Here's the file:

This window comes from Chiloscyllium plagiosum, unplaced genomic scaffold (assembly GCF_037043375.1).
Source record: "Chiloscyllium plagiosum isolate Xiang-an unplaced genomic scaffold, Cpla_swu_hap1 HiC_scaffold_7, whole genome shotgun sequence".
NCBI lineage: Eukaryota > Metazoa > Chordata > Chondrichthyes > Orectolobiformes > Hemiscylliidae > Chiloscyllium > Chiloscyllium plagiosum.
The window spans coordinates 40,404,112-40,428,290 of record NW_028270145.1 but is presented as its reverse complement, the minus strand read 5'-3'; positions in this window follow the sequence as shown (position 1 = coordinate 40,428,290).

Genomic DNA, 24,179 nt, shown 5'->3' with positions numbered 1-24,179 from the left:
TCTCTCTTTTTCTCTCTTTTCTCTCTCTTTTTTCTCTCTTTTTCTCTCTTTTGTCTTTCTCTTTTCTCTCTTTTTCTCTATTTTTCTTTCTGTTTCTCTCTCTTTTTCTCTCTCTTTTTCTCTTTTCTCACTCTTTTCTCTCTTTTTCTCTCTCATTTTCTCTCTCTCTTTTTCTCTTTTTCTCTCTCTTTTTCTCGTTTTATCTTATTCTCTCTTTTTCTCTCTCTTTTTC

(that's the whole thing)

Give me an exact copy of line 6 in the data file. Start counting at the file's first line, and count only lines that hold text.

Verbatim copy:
TCTCTCTTTTTCTCTCTTTTCTCTCTCTTTTTTCTCTCTTTTTCTCTCTTTTGTCTTTCTCTTTTCTCTCTTTTTCTCTATTTTTCTTTCTGTTTCTCTCTCTTTTTCTCTCTCTTTTTCTCTTTTCTCACTCTTTTCTCTCTTTTTCTCTCTCATTTTCTCTCTCTCTTTTTCTCTTTTTCTCTCTCTTTTTCTCGTTTTATCTTATTCTCTCTTTTTCTCTCTCTTTTTC